The Taste of Bitterness

Every century has its own unanswered questions. One of the most important questions of the 21st century is immigration. Philosophers, officials, artists, and intellectuals have their own answers to this question. The International Theatre Festival for Young Audiences presents to Iasi’s audience two points of view on the problem of active immigration from Romania. Two performances uncover this issue and try to come up with a solution.

In Ioan Brancu’s The Alien Who Wanted a Pyjamas as a Souvenir three little children live with their grumpy but affectionate grandmother in Romania while their parents work in Italy. At first glance, there are no obvious problems with this arrangement. Children in funny pyjamas (played by adults but show real children’s reactions and manners) call their mom on WhatsApp three times a day. They receive tons of boxes with gifts that keep appearing from the depths of an almost empty stage. Children know for sure that their parents will come back for them and take them to their new home soon. However, nobody knows when this “soon” will happen. The boxes stay unopened, and the calls become less sufficient. As their grandmother’s love cannot replace even one-minute conversation with their mother, so the children’s unhappy present will never be redeemed by the promises of the better future.

Another performance dealing with the questions of immigration is Catinca Draganescu’s Ready to Export based on an autobiographical play by Alex Tocilescu. The director gave the main character his own name. Throughout the performance this half-imagined Tocilescu experiences both hope and disenchantment as his dream of living abroad does not correspond to the grim realities of an immigrant’s life. The director places his characters in a black space that only has a yellow border and two words that occasionally light up: IMPORT and EXPORT. This is not just a border between countries, but it is also a wall between the apartments of block of flat, of which the namesake main character declares himself.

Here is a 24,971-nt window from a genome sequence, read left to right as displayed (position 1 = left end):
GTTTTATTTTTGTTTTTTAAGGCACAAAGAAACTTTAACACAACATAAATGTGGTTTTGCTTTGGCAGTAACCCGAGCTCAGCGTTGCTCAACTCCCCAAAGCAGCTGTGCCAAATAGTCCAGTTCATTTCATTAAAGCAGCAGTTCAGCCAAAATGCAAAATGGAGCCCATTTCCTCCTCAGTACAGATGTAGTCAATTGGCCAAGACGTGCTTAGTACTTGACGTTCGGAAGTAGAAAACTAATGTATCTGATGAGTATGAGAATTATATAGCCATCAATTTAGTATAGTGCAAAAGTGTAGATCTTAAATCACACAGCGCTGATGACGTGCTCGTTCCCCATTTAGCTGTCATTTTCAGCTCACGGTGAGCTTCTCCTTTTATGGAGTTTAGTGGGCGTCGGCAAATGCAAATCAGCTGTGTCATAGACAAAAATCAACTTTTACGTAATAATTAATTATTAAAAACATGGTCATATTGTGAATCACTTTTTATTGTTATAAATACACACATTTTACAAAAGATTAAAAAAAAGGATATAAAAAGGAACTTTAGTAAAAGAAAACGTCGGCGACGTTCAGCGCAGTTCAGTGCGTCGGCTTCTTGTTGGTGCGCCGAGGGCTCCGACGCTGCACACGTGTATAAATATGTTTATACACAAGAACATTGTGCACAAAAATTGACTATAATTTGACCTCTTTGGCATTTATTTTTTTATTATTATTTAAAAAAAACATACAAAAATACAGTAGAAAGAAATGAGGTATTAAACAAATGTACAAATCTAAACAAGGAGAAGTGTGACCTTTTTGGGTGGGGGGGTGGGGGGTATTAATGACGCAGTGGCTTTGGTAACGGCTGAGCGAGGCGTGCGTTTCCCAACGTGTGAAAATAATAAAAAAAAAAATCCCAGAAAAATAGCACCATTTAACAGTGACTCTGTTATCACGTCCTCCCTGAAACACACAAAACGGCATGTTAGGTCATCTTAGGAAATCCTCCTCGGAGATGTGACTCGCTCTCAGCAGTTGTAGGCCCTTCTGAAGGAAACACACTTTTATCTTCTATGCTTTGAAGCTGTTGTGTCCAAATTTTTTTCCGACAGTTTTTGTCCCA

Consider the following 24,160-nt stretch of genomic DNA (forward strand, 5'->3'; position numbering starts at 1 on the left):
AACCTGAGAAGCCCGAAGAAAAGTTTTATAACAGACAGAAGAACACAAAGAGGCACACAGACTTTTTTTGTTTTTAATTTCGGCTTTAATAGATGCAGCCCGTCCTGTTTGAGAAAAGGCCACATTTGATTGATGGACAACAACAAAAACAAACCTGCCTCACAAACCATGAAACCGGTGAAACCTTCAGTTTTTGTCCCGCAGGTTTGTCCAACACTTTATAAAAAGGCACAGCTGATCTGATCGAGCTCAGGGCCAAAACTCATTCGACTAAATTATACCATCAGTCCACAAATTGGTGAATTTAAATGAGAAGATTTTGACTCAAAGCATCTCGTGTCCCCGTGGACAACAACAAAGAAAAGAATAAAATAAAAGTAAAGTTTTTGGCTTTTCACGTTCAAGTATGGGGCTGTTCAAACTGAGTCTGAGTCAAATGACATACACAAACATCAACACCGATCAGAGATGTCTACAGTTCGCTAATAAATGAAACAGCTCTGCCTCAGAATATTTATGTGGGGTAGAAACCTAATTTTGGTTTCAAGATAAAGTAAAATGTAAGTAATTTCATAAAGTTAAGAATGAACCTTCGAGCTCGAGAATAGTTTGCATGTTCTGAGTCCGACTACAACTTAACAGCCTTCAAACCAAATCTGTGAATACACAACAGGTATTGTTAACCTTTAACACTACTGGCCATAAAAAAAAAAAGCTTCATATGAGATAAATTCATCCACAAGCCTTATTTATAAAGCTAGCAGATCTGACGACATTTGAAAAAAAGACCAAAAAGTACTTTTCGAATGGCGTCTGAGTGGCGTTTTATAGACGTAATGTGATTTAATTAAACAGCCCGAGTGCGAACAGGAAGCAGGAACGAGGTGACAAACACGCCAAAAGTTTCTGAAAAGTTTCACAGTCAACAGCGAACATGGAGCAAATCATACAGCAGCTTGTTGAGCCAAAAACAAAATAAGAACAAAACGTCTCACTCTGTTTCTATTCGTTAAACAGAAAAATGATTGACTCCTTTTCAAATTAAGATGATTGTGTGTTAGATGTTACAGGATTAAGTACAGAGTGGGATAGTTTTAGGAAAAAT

The Tocilescu-writer uses a powerful and simple metaphor: the houses for the whole country. The Tocilescu-President does not let his citizens-residents (played by only three people who change their roles on the spot) out of the house even for a doctor’s appointment. The author sees in the departure the collapse of the house where the change of the foundation is much more needed than the cosmetic repairs. The parents of the abandoned children are just interested in the outward good. Perhaps they are worried about their children’s future, but they don’t seem to understand or care enough about how the separation might affect them. Numerous gifts, no matter how expensive, will not replace the parents’ affection and warmth. It works as a cosmetic repair too. The “family” building can collapse at any time without the foundation of love. Despite the acute and complex issue the directors of both spectacles manage to maintain a balance between philosophical reflections and entertainment. The young audience is entertained by the music and magic in The Alien Who Wanted a Pyjamas as a Souvenir. Adults get a big dose of humor from Ready to Export. Music, magic and humor keep the viewer’s attention throughout these difficult but important performances.

Theoretically we know that the grass is always greener on the other side of fence. Practically we usually do not understand that it might be due to the good care of the soil and regular watering. It depends on what fertilizers you choose. Eating grass from other side of fence will not make your life tastier, because you never know how it will turn out to be. The grass from the other side might become so bitter that the taste of bitterness would remain in the mouth forever.

Antonina Shevchenko

(Participant, Workshop for young critics)

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